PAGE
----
An excess of concentration by the mercantile mind can lead to displays of genuine commercial derangement. Consider two recent episodes.
The first is a report that talking and scented supermarket shelves may be tried on consumers in selected markets.
The sponsors of this new marketing technique would place devices that trigger a taped selling message when you walk by a shelf in the store. Anheiser-Busch has ordered several hundred talking displays from a Kansas manufacturer to promote six-packs of Budweiser -Light at the point-of-sale. One can only wonder about the sales pitch at this time.
While the consumer’s ear is to be reached, the nose is not to be neglected. The same machine that talks to the prospective buyer can also be programmed to release an aroma — say of cooking bacon. In fact, Daniel Leo, president of Ledan Inc., a New York promotion company, says, “Just imagine what the smell of bacon would do in a supermarket. You’d start salivating like Pavlov’s dog.” Ledan’s contribution to the gross national sales drive is in developing scented materials that stick to displays, according to the Wall Street Journal.
Presumably yet to come is a delicate machine to evaporate the droolings of customers on supermarket floors in order to avert slips and falls by the unwary.
The other episode is more patently serious. After the U.S. Army announced this month strict controls on smoking in military buildings and a prohibition on smoking in Army vehicles and aircraft, the tobacco industry counterattacked. “It is unjustifiable, unenforceable, and unfortunate in its second-class treatment of servicemen,” trumpeted Scott Stapf of the Tobacco Institute. Lt. Colonel John Williams simply said: “We are trying to get these soldiers fit.”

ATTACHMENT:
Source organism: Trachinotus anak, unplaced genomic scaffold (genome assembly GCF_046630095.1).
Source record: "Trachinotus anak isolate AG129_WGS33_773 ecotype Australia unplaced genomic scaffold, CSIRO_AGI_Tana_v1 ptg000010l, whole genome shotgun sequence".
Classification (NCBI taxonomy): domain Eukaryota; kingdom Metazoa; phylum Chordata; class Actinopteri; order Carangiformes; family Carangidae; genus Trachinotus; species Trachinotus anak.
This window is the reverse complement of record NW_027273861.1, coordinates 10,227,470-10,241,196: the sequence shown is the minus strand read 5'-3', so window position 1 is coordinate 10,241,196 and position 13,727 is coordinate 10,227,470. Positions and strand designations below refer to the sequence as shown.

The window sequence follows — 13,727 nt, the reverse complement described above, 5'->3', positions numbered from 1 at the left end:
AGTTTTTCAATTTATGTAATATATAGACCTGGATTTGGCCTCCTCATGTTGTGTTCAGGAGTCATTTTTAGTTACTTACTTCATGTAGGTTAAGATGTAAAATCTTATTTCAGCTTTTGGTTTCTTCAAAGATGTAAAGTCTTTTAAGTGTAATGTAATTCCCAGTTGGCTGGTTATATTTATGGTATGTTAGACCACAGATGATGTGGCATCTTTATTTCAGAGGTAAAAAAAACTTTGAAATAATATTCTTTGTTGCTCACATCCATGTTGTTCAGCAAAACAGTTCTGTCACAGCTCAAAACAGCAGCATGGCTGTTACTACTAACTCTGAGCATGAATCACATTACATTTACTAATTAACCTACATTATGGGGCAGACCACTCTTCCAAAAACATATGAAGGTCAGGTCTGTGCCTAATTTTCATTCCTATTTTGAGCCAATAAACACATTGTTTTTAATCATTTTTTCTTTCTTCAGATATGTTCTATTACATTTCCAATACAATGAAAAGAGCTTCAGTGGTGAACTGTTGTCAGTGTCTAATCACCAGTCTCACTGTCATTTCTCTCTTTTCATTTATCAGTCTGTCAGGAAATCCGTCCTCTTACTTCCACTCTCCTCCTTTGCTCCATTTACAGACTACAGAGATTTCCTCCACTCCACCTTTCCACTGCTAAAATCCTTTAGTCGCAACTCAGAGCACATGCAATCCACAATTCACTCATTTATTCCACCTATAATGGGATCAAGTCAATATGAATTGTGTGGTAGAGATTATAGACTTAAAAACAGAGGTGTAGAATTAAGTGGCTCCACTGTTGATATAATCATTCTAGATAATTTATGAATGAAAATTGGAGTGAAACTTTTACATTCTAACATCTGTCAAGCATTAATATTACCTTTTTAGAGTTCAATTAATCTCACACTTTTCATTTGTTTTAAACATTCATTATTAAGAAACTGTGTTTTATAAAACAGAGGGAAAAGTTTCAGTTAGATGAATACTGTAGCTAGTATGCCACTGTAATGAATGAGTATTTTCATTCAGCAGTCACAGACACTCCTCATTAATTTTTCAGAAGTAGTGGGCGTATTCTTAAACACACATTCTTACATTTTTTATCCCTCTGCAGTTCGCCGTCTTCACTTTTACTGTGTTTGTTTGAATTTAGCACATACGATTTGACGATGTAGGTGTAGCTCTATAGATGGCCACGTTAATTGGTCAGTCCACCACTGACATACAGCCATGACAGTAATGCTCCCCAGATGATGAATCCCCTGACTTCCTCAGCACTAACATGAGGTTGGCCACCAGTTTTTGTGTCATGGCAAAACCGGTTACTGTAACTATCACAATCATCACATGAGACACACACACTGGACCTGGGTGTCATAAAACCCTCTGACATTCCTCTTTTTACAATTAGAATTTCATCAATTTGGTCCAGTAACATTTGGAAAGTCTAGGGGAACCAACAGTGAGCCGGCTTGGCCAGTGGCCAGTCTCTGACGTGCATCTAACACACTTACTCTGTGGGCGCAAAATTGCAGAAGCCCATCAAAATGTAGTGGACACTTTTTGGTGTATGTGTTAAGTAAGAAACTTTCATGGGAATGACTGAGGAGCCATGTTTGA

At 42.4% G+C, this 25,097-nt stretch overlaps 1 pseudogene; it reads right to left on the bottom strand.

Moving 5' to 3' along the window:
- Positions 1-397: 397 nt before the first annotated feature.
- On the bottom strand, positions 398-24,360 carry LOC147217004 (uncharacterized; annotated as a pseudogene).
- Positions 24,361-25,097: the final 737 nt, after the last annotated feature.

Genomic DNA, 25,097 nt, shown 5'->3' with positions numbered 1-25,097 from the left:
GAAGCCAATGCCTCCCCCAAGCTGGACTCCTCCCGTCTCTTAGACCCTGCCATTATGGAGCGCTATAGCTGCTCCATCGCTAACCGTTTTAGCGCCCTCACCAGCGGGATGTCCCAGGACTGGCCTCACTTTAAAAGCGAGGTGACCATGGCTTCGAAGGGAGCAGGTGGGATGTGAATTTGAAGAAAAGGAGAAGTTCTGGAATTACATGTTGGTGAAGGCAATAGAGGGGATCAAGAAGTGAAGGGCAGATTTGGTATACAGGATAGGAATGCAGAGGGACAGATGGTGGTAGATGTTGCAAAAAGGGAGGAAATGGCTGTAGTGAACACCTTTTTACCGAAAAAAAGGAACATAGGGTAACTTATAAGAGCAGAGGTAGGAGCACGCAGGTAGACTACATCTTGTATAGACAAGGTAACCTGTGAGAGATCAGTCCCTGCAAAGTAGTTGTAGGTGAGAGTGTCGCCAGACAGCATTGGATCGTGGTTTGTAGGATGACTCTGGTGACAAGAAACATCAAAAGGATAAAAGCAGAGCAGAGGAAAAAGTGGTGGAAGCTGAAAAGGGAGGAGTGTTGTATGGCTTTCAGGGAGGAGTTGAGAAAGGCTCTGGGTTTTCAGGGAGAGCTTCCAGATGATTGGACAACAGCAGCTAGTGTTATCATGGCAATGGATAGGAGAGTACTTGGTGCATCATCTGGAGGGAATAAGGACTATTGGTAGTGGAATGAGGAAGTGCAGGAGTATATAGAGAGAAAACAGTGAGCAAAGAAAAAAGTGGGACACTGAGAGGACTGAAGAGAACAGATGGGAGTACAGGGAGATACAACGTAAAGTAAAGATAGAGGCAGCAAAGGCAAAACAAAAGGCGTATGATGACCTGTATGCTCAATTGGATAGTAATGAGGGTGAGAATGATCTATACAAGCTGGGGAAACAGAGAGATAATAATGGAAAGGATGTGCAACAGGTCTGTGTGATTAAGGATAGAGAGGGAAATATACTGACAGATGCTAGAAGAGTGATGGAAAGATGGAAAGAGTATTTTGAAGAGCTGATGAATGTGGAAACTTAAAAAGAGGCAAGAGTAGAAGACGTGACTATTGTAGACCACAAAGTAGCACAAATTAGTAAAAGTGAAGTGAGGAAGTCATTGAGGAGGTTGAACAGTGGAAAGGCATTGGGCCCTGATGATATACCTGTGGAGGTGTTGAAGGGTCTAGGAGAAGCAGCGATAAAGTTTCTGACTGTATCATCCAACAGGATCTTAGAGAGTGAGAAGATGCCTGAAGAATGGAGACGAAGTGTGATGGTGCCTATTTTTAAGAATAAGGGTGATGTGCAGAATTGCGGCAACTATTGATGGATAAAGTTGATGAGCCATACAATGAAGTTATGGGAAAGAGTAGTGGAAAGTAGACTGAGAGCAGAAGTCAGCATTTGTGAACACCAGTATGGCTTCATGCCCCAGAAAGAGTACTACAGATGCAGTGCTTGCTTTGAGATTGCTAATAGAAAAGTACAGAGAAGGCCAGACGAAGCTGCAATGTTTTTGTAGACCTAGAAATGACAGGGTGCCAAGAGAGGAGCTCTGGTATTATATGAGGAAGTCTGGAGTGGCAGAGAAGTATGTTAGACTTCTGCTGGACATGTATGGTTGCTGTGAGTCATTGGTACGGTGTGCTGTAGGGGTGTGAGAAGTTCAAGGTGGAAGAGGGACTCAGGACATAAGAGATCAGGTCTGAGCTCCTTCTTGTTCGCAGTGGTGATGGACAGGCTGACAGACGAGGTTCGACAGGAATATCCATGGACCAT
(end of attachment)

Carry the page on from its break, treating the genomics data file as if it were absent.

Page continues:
Mr. Stapf was not mollified, vowing to fight the directive, though not specifying how his powerful lobby intends to proceed. But he said enough to illustrate just how far an industry will go to preserve its sales. Interfering with a military health, economic, and logistics mission — smoking relates to all three concerns — is deemed necessary by the tobacco forces because soldiers smoking have helped give cigarettes their macho image. Next to the Marlboro man, the army man, performing daring missions with cigarette betwixt the lips, has exuded the right vibrations for the hucksters of the cancer straws.
Back in the fifties, television quiz shows featured guests who knew incredible details about certain subjects like geography or sports. Because their knowledge was so narrow, commentators called them “idiot-savants.”
Invitations are now open for the appropriate colloquialism to describe a monomaniacal zealotry in selling intensity that goes beyond the outer fringes of even abnormal profit-seeking. Send your words and phrases to Louis Nemeth, Box 19367, Washington, D.C. 20036. Who knows, your suggestion may someday find its way into the dictionary.